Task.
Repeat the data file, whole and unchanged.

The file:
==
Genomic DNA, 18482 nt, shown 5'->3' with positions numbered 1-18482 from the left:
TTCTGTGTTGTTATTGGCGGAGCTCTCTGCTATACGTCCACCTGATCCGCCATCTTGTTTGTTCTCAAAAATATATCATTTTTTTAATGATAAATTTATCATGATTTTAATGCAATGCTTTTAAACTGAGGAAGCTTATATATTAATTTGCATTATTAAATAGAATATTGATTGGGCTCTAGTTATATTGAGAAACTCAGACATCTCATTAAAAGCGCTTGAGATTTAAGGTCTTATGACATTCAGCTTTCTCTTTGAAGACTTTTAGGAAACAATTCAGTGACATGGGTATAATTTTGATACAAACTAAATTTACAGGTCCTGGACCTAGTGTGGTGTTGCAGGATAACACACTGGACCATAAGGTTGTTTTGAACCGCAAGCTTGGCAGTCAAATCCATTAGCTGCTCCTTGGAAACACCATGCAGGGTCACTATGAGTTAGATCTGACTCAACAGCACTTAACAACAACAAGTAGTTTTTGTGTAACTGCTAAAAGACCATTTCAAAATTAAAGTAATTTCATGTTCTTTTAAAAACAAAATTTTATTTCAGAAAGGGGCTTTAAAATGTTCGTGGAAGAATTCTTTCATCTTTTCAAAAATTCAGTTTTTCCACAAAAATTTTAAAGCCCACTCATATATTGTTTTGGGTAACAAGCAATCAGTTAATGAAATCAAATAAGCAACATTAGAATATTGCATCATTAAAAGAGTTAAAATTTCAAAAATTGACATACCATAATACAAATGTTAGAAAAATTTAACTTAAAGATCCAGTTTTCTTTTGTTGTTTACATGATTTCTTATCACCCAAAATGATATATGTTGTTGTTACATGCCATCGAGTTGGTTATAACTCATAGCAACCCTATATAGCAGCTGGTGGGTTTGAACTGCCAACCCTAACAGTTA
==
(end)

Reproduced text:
Genomic DNA, 18482 nt, shown 5'->3' with positions numbered 1-18482 from the left:
TTCTGTGTTGTTATTGGCGGAGCTCTCTGCTATACGTCCACCTGATCCGCCATCTTGTTTGTTCTCAAAAATATATCATTTTTTTAATGATAAATTTATCATGATTTTAATGCAATGCTTTTAAACTGAGGAAGCTTATATATTAATTTGCATTATTAAATAGAATATTGATTGGGCTCTAGTTATATTGAGAAACTCAGACATCTCATTAAAAGCGCTTGAGATTTAAGGTCTTATGACATTCAGCTTTCTCTTTGAAGACTTTTAGGAAACAATTCAGTGACATGGGTATAATTTTGATACAAACTAAATTTACAGGTCCTGGACCTAGTGTGGTGTTGCAGGATAACACACTGGACCATAAGGTTGTTTTGAACCGCAAGCTTGGCAGTCAAATCCATTAGCTGCTCCTTGGAAACACCATGCAGGGTCACTATGAGTTAGATCTGACTCAACAGCACTTAACAACAACAAGTAGTTTTTGTGTAACTGCTAAAAGACCATTTCAAAATTAAAGTAATTTCATGTTCTTTTAAAAACAAAATTTTATTTCAGAAAGGGGCTTTAAAATGTTCGTGGAAGAATTCTTTCATCTTTTCAAAAATTCAGTTTTTCCACAAAAATTTTAAAGCCCACTCATATATTGTTTTGGGTAACAAGCAATCAGTTAATGAAATCAAATAAGCAACATTAGAATATTGCATCATTAAAAGAGTTAAAATTTCAAAAATTGACATACCATAATACAAATGTTAGAAAAATTTAACTTAAAGATCCAGTTTTCTTTTGTTGTTTACATGATTTCTTATCACCCAAAATGATATATGTTGTTGTTACATGCCATCGAGTTGGTTATAACTCATAGCAACCCTATATAGCAGCTGGTGGGTTTGAACTGCCAACCCTAACAGTTA